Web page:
by NH State Rep Mike Sylvia |
We hear a lot lately about the need for affordable housing. Depending upon the context and the perspective, affordable housing can mean different things to different people.
Often people will go a step further and speak of quality affordable housing; this may offer a clue as to their particular perspective. Generally, I think people are talking more about home ownership as opposed to rentals.
I’ll briefly speak to rental housing. The current rental market has a relatively high occupancy rate, so market conditions in part drive a slightly higher premium for landlords. The landlord-tenant laws in New Hampshire highly favor tenants over landlords. That drives up the costs to landlords for evictions, when necessary, and forces landlords to use extreme care in vetting new tenants. The situation is very similar to raising minimum wages; those starting out looking for their first apartment with no track record will get the worst apartment and pay a premium to get it. There is no incentive for investment in affordable rental housing in the private sector.
Looking at homeownership, we should start with some idea of what affordable means. We certainly can’t rationally talk about a new high school graduate seeking to buy their own home. It’s common these days to see in the lower end of the market, home prices in the range of $150,000 to $200,000. Almost all of those homes are previously loved, as only a small modular on its own land would squeeze into that price range. If we look at the costs of owning such a home, we will put down $15,000-$20,000; have a mortgage payment of ~$850/month, property tax ~$250/month, insurance and maintenance ~$150/month, giving us a total of ~$1,250/month. Such homes regularly sell in the area and must, therefore, be affordable. A similar house would rent for ~$1,400/month. A family would need an income of at least $45,000/year to afford this typical area home.
Belknap County residents have a median income of ~$65,000/year. It is clear, and the market confirms, that we have affordable housing, even for those with significantly below-median incomes. How then is it that we have all this chatter about the lack of affordable housing? That comes by adding the ‘quality’ to the affordable. The only way to combine the ‘quality’ and the ‘affordable’ is to add a subsidy, to which many people have become accustomed. Then the “affordable” is made possible by transferring the cost onto some other party.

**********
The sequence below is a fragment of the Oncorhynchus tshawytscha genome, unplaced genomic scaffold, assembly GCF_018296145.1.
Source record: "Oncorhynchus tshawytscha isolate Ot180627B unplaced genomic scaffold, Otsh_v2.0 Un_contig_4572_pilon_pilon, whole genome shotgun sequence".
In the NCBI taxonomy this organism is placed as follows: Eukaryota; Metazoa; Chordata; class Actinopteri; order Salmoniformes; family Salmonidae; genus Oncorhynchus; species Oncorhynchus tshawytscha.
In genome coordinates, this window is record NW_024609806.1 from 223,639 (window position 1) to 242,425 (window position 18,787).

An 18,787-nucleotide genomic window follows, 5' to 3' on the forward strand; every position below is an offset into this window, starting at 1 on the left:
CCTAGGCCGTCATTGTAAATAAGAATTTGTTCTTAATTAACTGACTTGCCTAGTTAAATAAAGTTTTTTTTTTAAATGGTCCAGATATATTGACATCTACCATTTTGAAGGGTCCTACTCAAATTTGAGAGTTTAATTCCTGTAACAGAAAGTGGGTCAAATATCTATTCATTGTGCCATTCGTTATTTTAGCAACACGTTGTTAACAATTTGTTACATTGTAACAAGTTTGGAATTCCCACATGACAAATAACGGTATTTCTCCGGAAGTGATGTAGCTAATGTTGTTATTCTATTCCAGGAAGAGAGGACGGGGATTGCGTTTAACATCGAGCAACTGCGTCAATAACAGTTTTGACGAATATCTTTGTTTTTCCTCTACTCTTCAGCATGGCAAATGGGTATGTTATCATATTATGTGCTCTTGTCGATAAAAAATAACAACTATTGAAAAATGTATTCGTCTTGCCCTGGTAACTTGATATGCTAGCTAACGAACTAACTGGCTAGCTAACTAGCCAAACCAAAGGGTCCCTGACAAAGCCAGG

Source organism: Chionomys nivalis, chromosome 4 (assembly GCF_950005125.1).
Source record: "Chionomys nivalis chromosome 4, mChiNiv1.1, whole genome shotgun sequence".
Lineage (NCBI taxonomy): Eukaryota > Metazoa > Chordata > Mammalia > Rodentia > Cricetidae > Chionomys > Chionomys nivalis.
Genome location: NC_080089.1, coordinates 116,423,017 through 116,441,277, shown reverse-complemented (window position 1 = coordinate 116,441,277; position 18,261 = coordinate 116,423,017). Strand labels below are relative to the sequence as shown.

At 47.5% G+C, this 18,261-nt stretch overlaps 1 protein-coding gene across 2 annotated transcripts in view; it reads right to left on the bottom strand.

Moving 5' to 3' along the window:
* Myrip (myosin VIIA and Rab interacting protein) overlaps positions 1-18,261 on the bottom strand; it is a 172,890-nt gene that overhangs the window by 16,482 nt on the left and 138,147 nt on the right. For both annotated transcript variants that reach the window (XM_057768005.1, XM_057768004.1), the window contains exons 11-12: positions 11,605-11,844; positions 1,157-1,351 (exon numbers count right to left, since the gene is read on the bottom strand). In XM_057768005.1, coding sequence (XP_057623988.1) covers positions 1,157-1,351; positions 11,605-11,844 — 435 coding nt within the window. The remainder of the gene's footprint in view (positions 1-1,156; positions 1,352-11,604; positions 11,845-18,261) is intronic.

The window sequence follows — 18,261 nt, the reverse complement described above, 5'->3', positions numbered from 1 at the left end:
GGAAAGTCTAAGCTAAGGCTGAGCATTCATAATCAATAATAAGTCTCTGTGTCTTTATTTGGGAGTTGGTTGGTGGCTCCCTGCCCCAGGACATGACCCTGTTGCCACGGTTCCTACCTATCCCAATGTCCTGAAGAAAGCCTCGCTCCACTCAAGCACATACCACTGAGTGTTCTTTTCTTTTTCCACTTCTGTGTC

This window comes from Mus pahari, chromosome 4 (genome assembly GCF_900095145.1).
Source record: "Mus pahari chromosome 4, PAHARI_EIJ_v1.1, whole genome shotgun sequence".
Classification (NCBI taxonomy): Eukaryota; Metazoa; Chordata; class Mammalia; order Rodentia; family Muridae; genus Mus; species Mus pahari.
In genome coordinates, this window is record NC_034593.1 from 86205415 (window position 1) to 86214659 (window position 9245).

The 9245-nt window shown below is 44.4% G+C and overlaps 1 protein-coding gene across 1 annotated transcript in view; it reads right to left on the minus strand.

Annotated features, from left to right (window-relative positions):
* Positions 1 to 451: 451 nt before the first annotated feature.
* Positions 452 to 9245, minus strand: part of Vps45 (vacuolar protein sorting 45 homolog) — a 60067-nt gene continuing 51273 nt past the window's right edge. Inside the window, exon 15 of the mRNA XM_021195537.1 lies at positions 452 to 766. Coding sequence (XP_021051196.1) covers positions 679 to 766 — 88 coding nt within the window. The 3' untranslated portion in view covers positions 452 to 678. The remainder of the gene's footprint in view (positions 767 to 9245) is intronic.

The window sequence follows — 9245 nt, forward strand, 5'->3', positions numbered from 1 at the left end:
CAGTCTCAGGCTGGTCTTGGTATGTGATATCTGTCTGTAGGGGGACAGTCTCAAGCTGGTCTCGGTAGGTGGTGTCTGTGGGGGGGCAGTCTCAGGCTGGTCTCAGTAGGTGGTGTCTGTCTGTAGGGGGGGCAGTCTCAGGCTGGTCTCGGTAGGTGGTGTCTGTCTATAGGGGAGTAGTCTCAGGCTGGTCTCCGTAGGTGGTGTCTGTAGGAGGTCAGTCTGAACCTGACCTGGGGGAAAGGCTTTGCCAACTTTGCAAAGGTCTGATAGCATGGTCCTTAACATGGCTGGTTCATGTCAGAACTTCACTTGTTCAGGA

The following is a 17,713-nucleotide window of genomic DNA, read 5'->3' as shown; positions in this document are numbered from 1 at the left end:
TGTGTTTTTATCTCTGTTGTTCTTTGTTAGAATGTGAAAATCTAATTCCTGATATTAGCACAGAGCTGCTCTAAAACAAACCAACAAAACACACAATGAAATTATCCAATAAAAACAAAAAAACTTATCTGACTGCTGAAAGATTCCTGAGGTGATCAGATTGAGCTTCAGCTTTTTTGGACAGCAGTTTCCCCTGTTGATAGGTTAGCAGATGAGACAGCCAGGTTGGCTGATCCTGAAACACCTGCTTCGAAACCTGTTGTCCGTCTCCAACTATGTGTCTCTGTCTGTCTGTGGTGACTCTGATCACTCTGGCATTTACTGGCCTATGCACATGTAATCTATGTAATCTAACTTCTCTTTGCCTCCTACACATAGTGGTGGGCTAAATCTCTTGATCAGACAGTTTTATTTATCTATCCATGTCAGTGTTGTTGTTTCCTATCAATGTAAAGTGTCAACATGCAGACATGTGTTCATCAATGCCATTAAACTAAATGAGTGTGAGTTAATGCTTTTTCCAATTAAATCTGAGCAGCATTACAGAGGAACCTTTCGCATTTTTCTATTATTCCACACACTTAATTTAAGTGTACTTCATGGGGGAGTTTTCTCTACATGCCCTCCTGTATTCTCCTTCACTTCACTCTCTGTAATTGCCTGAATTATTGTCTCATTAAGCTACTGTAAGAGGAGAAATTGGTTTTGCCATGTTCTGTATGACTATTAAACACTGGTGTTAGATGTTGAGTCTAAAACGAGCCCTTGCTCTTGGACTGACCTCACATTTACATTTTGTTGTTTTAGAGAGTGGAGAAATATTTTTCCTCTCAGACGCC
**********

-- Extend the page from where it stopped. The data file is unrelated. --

One of the significant barriers to more affordable housing is zoning. Arbitrary lot size and setback requirements dictated by planning bureaucrats remove build-able land from the market. Further, burdensome building codes and regulations unnecessarily drive up the cost of housing. This is not to say people be allowed to harm their neighbors by installing a ghetto next door, but rather that neighbors work out what is best in their area.
The central planners have decided that they will deliver quality affordable housing in the form of ‘workforce housing.’ They will choose where zoning can be altered to allow these monstrous, subsidize units to be built and who will be allowed to live there. These unit are reserved for those with low incomes. History clearly shows the outcome of clustering people into this type of housing. It’s not good for those who accept the subsidy nor those forced to pay for it.
If you missed it above; please note that 1/5 of your housing cost, whether owned or rented, goes to property taxes. The best solutions to more affordable housing will not be the product of more government involvement.